The Talmud declares, “When we enter Adar, we increase in joy.” Indeed, there is good reason to be joyful during the Hebrew month of Adar.
By Rachel Avraham
The holiday of Purim falls in the month of Adar. According to the Book of Esther, the month of Adar was “reversed…from grief to joy.” Similarly, the Talmud declares, “When we enter Adar, we increase in joy.”
Yet one may wonder; why is the month of Adar considered a such happy time for the Jewish people? There are indeed many different joyous dates on the Jewish calendar, such as Passover, for example, yet none other than Adar lasts the entire month. Why is this month different than all others?
According to Jewish tradition, the answer to this question is that the excessive joy that the Jewish people experienced during Purim surpasses the happiness that Jews had experienced throughout history. During the first Passover, for example, the Jewish people had already witnessed many awesome miracles before they were liberated from slavery in Egypt.
They witnessed the ten plagues that befell the Egyptians, as well as the parting of the Red Sea and the manna that fell in the wilderness. The liberation from Egypt came at a time when the Jews were already “seeing the light”.
However, during the Purim story, the Jewish people were at an all time low – experienced complete darkness and near annihilation. They were exiled from their ancestral homeland, the Jewish Temple had been destroyed, and thus Jews were no longer witnessing the miracles that were performed daily in the Jewish Temple. Indeed, Haman saw all of this, and figured that he would succeed in destroying the Jewish people during the month of Adar – the month of Moses’ death (not realizing that Moses was also born in Adar).
Despite all of this, the Jewish people held onto their faith and managed to succeed in preventing genocide, on the 14th and 15th of Adar. It was a complete and extreme reversal from darkness into light, mourning into joy, death into life. And so the joy of Adar lasts an entire month, rather than just during the Purim holiday.
It is important to note that other than the Purim story, many wonderful things have happened to the Jewish people during the month of Adar. For example, on 4 Adar, in 1798, the Jewish ghetto in Rome was legally abolished.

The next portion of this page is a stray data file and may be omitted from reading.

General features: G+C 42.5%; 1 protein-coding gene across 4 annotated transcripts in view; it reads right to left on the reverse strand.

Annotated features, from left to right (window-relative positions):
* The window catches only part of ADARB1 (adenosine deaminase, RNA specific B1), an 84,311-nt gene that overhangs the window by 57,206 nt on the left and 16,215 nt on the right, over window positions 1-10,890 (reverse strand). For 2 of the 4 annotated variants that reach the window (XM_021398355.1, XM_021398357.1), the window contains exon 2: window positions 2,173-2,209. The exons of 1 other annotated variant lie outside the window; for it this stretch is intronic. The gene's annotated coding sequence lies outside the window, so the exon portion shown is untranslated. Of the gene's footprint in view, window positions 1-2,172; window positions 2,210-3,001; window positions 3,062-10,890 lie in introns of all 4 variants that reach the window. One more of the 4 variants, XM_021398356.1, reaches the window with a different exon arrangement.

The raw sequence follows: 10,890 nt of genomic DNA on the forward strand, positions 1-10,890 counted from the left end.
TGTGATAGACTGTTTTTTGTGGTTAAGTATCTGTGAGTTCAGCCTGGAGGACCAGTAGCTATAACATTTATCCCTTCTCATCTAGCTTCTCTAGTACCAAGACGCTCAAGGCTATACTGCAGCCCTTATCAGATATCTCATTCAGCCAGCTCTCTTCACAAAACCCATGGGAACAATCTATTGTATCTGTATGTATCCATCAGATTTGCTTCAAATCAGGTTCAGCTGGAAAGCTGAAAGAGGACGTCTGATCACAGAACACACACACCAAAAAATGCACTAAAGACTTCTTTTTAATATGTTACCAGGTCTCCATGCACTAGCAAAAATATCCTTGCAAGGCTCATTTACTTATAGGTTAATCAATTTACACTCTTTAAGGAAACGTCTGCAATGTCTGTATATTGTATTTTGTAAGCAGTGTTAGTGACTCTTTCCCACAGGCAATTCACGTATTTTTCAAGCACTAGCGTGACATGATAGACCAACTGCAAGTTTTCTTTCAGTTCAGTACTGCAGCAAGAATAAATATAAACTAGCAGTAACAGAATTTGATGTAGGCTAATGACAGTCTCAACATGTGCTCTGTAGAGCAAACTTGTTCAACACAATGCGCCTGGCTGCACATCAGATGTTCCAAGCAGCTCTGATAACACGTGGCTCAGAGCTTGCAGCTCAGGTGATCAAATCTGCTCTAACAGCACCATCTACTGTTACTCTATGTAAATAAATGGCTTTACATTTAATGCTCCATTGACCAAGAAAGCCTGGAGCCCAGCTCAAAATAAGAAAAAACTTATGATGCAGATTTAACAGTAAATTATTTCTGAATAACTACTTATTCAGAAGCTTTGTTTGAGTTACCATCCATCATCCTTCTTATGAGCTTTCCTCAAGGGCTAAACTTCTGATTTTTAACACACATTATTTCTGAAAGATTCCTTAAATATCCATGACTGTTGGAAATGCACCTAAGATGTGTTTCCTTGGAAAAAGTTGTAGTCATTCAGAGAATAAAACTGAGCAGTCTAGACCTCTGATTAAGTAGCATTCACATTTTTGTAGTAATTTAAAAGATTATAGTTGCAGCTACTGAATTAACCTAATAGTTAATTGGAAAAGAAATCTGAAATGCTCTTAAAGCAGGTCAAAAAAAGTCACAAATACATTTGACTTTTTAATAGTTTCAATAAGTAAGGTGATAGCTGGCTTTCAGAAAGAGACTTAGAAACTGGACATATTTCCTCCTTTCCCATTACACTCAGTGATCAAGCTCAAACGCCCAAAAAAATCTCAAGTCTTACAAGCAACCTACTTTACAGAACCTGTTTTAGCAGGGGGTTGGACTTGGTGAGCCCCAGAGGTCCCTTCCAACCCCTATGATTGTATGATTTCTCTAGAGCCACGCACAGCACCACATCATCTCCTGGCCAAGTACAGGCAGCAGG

On 7 Adar, in 1392 BCE, Moses the prophet was born. On 8 Adar, 1674, for the first time in the new world, the Jews of Barbados were given the right to give testimony utilizing a Jewish instead of a Christian Bible, and in 1825, Jews living in the State of Maryland were given the right to hold public office. On 10 Adar, 1849, the Jews of the Austrian Empire were granted equal rights.
On the 16th of Adar, 371 BCE, King Cyrus permitted the rebuilding of the Second Temple. On the 17 of Adar, 1979, Israel and Egypt signed a peace treaty. On 18 Adar, the Jews of Yemen celebrate the Purim of Sana’a, where the Jews of Yemen are believed to have been spared after a murdered Yemenite prince miraculously arose to point out his true killers, thus absolving the Jews of responsibility for his death. On the 18 of Adar, 1953, Joseph Stalin passed away, thus saving thousands of Jews from being deported to Siberia.
On 20 Adar, Vincents Fettmilch, who was known in Germany as a new Haman, was executed in 1616. On the 21 of Adar, 1948, the siege of Jerusalem came to an end. On the 22 of Adar, 1430, many Christian officials who were plotting to force the Jews of Rome to convert to Christianity or die were killed in an earthquake. Rabbi Yehoshua claimed that the 25 of Adar is the first day of creation in Rosh Hashanah 10:2.
On the 27th of Adar, in 1821, the Portuguese Inquisition came to an end. On the 28 of Adar, 163 BCE, King Antiochus V granted the Jews of Israel religious freedom; and in 1524, the Purim of Cairo occurred when Egyptian ruler Ahmed Pacha, who had decreed the extermination of the Jews, was killed.
All of these events demonstrate that during the month of Adar, the Jewish people have much to be joyous about.
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